The Associated Press
KANSAS CITY, Mo. -- Voters in the battleground state of Missouri are torn between Republican President Bush and Democrat John Kerry, according to a poll published Thursday that shows the candidates about even.
The Massachusetts senator is ahead in the poll, 46 percent to 44 percent, but that is within the margin of error of 4 percentage points. Independent Ralph Nader was supported by just 1 percent, with 9 percent undecided.
Bush carried Missouri four years ago, winnings its 11 electoral votes with 50 percent of the vote to 47 percent for Democrat Al Gore. Both campaigns have concentrated heavily on Missouri this year, with Bush coming to the state again this week, a day after a visit by Vice President Dick Cheney.
With one exception, Missourians have supported the overall winner of every presidential election since 1900. No other state has that record of accuracy.
The poll, conducted for The Kansas City Star and KMBC-TV by Market Research Institute, is based on a survey of 600 Missourians contacted between July 13 and Tuesday who said they were likely to vote in the Aug. 3 primary. Of those surveyed, 36 percent identified themselves as Democrats, 32 percent as Republicans, and 28 percent said they were independents.
"You're looking at almost a dead heat," said Stephen Caliendo, a political scientist from Kansas City's Avila University. "I think Missouri is probably very similar at this point in time to other swing states, in that it is so closely divided."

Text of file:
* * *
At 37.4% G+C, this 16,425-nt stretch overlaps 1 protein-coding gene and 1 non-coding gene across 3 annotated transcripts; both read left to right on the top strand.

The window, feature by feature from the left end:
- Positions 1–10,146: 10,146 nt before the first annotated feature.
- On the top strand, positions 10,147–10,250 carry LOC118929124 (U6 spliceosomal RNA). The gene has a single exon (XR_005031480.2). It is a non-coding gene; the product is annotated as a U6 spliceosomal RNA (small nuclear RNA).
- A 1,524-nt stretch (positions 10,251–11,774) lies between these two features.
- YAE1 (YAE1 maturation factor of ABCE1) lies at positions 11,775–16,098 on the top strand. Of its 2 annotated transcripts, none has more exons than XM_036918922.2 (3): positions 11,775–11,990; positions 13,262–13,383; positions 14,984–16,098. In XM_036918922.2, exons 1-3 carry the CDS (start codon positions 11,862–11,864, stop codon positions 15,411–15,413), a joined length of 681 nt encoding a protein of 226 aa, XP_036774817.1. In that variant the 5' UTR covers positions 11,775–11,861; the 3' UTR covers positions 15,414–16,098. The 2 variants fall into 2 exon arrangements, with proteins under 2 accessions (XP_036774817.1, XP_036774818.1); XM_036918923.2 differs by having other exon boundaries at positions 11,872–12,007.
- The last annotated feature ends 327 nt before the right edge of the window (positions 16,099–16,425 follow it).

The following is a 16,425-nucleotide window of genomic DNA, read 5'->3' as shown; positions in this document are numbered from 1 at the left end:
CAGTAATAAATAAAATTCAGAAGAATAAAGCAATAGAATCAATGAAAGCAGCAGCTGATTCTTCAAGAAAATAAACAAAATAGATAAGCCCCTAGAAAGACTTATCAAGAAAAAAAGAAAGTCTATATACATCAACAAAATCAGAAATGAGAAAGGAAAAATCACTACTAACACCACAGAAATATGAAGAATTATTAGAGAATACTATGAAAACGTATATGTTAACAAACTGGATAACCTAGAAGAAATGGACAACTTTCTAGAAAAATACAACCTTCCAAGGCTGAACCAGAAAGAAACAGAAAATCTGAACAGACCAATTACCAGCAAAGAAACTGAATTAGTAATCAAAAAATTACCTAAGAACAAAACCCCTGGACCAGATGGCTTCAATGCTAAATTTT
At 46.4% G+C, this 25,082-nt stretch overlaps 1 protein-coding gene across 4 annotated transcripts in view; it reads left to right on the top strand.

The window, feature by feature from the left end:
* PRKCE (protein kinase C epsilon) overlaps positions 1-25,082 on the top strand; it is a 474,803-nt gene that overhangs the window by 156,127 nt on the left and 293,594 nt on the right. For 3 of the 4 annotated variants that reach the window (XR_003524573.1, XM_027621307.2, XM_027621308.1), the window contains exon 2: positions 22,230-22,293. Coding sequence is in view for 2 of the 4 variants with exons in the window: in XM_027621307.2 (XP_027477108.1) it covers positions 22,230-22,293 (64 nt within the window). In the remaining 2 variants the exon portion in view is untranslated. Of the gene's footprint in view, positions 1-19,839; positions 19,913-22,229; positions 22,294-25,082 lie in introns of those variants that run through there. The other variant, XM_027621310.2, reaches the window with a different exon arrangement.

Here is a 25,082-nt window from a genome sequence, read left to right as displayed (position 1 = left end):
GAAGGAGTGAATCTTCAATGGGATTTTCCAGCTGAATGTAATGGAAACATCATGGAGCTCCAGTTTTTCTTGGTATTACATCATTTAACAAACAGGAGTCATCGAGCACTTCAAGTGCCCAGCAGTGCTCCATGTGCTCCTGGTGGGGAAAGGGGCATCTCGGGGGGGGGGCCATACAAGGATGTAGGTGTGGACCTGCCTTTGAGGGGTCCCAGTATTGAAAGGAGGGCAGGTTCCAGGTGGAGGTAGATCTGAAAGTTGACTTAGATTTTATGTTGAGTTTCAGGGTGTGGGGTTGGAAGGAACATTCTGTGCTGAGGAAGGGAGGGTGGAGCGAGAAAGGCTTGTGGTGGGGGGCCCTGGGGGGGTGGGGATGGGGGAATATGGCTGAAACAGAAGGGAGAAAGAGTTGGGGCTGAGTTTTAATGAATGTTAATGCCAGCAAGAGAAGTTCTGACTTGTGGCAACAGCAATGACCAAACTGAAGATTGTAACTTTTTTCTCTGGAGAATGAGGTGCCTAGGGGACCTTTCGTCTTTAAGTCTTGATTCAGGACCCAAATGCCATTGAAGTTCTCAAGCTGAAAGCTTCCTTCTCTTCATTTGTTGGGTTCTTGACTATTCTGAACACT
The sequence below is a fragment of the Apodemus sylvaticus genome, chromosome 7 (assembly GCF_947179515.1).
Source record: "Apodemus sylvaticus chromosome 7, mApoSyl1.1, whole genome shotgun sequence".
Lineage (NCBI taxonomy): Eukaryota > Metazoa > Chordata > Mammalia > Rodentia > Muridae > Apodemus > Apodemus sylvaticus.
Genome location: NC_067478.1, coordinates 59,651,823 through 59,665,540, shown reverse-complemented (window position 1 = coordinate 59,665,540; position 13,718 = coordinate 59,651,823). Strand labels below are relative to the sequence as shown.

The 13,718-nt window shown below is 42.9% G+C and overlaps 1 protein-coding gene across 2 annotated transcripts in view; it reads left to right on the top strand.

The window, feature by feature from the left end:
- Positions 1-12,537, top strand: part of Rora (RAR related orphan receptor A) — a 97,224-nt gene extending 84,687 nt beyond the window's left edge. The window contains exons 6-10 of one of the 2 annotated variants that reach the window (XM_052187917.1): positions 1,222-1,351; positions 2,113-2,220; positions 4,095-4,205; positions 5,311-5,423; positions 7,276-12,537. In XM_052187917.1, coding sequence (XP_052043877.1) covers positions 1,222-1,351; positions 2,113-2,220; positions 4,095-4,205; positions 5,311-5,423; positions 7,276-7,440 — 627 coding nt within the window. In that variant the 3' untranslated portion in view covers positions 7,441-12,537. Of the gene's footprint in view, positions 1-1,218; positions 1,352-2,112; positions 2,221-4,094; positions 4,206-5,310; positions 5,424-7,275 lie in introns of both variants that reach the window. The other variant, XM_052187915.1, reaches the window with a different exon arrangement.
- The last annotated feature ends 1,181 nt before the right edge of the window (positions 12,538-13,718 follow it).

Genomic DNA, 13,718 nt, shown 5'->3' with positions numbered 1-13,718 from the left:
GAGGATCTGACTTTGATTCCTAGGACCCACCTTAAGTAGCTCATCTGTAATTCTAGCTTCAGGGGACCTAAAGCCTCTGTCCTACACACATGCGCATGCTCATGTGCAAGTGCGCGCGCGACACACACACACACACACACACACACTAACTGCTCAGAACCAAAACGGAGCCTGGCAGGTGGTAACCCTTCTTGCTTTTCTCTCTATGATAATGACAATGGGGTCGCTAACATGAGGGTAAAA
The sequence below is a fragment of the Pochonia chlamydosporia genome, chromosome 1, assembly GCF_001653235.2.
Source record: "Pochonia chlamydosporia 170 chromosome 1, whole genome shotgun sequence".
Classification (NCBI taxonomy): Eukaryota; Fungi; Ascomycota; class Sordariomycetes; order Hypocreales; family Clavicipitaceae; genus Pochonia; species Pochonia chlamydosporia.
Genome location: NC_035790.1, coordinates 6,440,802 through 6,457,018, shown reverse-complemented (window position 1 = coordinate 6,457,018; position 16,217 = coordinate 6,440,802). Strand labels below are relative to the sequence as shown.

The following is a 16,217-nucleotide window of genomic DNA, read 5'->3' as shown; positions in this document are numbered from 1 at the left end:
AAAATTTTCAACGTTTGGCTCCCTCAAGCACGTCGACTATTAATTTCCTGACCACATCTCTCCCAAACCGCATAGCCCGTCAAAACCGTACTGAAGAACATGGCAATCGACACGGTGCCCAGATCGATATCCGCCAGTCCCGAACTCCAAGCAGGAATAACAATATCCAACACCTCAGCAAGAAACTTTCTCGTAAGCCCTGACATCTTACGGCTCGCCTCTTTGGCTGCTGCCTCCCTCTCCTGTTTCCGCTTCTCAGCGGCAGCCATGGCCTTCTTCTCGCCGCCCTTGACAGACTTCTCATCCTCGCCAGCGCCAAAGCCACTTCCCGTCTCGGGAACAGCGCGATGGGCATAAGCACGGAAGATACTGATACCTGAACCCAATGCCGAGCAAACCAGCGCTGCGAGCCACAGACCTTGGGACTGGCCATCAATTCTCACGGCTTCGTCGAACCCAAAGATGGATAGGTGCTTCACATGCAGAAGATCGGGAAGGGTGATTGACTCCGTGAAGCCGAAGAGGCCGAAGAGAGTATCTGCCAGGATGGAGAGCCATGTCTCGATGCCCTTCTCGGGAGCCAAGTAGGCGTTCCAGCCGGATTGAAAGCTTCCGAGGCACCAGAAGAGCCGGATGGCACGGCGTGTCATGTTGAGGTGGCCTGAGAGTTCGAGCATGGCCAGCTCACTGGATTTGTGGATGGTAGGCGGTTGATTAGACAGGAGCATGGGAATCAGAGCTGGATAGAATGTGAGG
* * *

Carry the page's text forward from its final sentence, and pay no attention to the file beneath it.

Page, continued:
The poll also found that 41 percent of respondents have an unfavorable opinion of Cheney, while 39 percent view the vice president favorably and 20 percent have no opinion. Kerry's running mate, North Carolina Sen. John Edwards, was seen favorably by 51 percent, unfavorably by 20 percent, while 29 percent did not know.
Kerry did better than Bush among the respondents on the issues of protecting the middle class, improving health care, keeping America prosperous, improving education, holding down federal spending, strengthening Social Security and creating jobs.
Bush was favored for sharing the values of the respondents, holding the line on taxes, keeping the country safe from terrorists and handling the situation in Iraq.
On several issues, including sharing values and holding down spending, the candidates were separated by only a point or two.